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AT&T Exploring Sale of Digital Life Home Security Business, Report Says

AT&T is considering selling the security and home automation business unit to ease the debt load from a pending purchase of Time Warner, Reuters reports.

DALLAS — AT&T (NYSE: T) is exploring a potential sale of its Digital Life home security business to lessen its debt load once it closes its $85.4 billion acquisition of Time Warner, according to a report from Reuters.

Digital Life could be worth close to $1 billion, sources told Reuters. The unit, which accounted for a tiny fraction of AT&T’s $163.8 billion in revenue in 2016, is estimated to have between 400,000 and 500,000 customers. While a sale would do little to reduce AT&T’s debt, which totaled $143.7 billion on June 30, it could be a prelude to more divestitures, the sources added.

AT&T launched the home security and automation service in 2013 in an effort to broaden its connected devices and services offerings. Digital Life comprises a variety of devices and services including motion alerts, energy controls and live video feeds, and is available in 80 U.S markets.

The sources requested anonymity because the deliberations are confidential. AT&T declined to comment.

“AT&T will carry an incredible debt load [after the Time Warner deal closes], which is a risky proposition for a company with declining revenues,” MoffettNathanson research analyst Craig Moffett told Reuters in an email. “They will almost certainly have to find assets to sell to appease the bond rating agencies.”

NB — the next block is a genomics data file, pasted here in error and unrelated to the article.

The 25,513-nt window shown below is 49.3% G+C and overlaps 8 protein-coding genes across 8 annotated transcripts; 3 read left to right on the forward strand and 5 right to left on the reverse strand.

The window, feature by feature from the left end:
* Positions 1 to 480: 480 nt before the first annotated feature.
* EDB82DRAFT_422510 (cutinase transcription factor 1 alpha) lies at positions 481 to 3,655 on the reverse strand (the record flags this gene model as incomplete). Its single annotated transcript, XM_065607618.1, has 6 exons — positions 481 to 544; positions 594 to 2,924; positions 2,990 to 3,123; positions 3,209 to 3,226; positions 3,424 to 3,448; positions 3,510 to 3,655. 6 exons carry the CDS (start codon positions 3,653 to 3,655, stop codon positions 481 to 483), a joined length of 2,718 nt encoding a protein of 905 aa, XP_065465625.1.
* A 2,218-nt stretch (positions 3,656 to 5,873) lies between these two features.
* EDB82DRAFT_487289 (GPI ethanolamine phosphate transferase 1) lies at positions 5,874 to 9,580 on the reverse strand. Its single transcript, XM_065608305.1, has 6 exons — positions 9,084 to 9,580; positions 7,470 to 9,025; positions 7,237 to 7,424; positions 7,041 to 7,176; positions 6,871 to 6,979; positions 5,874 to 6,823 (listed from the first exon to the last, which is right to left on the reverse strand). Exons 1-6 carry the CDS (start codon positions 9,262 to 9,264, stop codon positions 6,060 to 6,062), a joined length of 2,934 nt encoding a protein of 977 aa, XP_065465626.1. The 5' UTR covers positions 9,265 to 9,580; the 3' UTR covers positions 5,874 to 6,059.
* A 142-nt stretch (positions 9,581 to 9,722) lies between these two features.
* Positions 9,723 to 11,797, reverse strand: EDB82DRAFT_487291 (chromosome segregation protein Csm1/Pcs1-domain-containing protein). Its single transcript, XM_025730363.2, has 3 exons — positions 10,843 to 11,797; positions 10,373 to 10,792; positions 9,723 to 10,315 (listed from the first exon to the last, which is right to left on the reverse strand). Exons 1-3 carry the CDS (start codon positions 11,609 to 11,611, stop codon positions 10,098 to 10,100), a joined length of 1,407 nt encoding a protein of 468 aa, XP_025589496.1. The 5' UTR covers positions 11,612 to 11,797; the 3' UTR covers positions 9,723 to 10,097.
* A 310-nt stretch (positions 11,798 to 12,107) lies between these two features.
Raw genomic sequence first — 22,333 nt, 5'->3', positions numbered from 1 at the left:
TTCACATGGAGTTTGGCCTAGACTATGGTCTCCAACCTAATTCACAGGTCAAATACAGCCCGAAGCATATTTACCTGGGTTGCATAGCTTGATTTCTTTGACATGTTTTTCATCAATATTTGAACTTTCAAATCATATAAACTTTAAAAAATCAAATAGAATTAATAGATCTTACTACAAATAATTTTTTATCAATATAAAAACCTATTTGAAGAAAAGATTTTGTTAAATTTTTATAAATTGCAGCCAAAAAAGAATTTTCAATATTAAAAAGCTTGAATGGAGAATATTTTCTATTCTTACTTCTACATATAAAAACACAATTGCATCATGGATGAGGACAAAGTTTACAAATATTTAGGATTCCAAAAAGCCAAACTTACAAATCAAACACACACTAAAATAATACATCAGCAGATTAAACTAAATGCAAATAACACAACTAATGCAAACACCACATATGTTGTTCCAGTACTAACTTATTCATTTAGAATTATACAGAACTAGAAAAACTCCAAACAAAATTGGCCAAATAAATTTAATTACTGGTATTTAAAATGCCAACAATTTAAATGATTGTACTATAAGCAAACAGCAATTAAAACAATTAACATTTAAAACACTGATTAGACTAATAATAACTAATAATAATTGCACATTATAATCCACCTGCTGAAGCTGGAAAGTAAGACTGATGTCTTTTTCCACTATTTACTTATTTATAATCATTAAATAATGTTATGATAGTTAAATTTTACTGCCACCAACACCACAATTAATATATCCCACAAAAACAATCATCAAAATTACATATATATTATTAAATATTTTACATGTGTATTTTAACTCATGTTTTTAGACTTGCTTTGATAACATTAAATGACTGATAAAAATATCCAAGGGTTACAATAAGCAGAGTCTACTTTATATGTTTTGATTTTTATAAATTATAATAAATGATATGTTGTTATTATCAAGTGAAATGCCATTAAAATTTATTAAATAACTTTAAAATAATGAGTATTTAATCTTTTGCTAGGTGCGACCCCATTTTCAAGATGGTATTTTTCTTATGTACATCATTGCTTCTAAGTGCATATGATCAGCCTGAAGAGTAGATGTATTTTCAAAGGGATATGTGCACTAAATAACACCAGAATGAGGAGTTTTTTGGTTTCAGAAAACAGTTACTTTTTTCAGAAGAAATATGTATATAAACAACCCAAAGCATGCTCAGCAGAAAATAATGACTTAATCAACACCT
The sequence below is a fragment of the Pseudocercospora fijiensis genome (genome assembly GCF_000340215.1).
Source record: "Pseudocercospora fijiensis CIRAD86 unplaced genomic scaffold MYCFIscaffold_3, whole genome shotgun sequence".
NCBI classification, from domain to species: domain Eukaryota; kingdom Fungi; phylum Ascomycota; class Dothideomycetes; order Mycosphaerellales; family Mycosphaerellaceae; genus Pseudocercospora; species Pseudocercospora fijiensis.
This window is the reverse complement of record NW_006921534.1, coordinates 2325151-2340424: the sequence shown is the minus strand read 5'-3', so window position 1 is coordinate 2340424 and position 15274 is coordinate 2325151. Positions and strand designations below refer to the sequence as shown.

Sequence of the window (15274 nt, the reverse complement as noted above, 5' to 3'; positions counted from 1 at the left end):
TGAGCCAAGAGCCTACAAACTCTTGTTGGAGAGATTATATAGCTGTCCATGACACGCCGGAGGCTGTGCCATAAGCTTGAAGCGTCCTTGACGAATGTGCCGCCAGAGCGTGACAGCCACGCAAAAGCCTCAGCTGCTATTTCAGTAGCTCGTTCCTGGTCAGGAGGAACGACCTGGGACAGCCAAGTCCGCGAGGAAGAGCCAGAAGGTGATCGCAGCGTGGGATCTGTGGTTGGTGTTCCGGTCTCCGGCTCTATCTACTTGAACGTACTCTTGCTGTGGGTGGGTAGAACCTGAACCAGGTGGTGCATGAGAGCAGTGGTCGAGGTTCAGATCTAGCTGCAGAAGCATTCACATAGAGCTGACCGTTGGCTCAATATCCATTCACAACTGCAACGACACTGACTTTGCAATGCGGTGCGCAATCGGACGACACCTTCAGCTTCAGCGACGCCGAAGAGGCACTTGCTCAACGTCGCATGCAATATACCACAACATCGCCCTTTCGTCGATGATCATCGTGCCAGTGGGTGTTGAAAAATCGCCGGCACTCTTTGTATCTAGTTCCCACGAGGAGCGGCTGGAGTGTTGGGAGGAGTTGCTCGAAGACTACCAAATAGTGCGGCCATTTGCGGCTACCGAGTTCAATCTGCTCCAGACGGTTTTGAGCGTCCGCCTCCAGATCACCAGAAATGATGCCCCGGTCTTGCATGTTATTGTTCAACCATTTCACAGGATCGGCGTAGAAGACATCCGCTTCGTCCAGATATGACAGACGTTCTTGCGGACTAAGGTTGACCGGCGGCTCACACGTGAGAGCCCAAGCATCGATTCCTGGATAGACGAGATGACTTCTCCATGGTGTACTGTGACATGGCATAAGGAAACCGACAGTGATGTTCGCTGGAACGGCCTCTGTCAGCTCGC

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AT&T has said it expects the Time Warner acquisition to close by the end of the year.  A Wall Street Journal report on Thursday indicated the acquisition of Time Warner is now being discussed by regulators in terms of merger conditions that might be placed on the combined company. The approval process has reportedly entered the late stages at the U.S. Department of Justice.

Buyout firms and home security companies may show interest in the AT&T unit, according to Reuters. Private equity firm Apollo Global Management (NYSE: APO), for example, bought ADT Corp. for about $7 billion in 2016 and merged it Protection 1 and ASG Security.

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2 Responses to “AT&T Exploring Sale of Digital Life Home Security Business, Report Says”

  1. Debbie says:

    The home is terrible! I have literally unplug my system removed the backup battery pack because the alarm keeps going off because I can’t get the smoke detector to remount to the ceiling. Which they installed over steps making it even more convenient. The thermostat reads offline, check fuse box, check batteries , check this . . . check that. $100.00 service charge to check their equipment!

    • CKL says:

      Their support line is useless. The worst ever. I have been told some of the most ridiculous reasons for paying fees for camera monitoring, time of day that the cameras record as if you only get robbed between 8am and 8pm. Today I can’t even log into the system from my phone or PC. Makes sense now seeing this about the sale that they really don’t give a damn about what they tell you to get you off the phone. My favorite was the 10 dollar charge for camera monitoring in case the camera recorded a neighbor and the neighbor wanted ATT Digital Life to take then off the Internet. Are you kidding me? We are shopping for a new system. Thank God we are not under contract with them. Last week I had to set the alarm off just to see if they called. It had a message saying the main controller was offline. Then I found out the cameras had not recorded for over a week. I’ll stop now because the list goes on and on of the stupid idiots I have dealt with over the last 4 years.

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